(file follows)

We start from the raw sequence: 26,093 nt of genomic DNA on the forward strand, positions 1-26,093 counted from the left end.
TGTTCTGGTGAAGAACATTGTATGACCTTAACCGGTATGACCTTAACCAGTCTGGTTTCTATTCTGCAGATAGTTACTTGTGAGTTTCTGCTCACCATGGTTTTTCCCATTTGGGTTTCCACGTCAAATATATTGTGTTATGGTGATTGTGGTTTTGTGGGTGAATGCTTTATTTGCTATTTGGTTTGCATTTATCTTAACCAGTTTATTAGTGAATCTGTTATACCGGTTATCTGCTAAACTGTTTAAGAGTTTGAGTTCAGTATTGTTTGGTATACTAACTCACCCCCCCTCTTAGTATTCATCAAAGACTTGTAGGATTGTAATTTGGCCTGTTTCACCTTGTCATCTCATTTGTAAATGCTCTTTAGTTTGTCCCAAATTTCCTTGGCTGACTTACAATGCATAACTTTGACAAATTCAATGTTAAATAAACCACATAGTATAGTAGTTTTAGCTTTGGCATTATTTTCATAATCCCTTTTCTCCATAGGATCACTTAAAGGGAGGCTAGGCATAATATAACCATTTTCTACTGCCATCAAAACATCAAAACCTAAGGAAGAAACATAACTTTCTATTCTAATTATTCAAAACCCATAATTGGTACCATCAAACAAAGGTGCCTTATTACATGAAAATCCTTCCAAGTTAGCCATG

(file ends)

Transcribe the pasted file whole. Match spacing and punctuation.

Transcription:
We start from the raw sequence: 26,093 nt of genomic DNA on the forward strand, positions 1-26,093 counted from the left end.
TGTTCTGGTGAAGAACATTGTATGACCTTAACCGGTATGACCTTAACCAGTCTGGTTTCTATTCTGCAGATAGTTACTTGTGAGTTTCTGCTCACCATGGTTTTTCCCATTTGGGTTTCCACGTCAAATATATTGTGTTATGGTGATTGTGGTTTTGTGGGTGAATGCTTTATTTGCTATTTGGTTTGCATTTATCTTAACCAGTTTATTAGTGAATCTGTTATACCGGTTATCTGCTAAACTGTTTAAGAGTTTGAGTTCAGTATTGTTTGGTATACTAACTCACCCCCCCTCTTAGTATTCATCAAAGACTTGTAGGATTGTAATTTGGCCTGTTTCACCTTGTCATCTCATTTGTAAATGCTCTTTAGTTTGTCCCAAATTTCCTTGGCTGACTTACAATGCATAACTTTGACAAATTCAATGTTAAATAAACCACATAGTATAGTAGTTTTAGCTTTGGCATTATTTTCATAATCCCTTTTCTCCATAGGATCACTTAAAGGGAGGCTAGGCATAATATAACCATTTTCTACTGCCATCAAAACATCAAAACCTAAGGAAGAAACATAACTTTCTATTCTAATTATTCAAAACCCATAATTGGTACCATCAAACAAAGGTGCCTTATTACATGAAAATCCTTCCAAGTTAGCCATG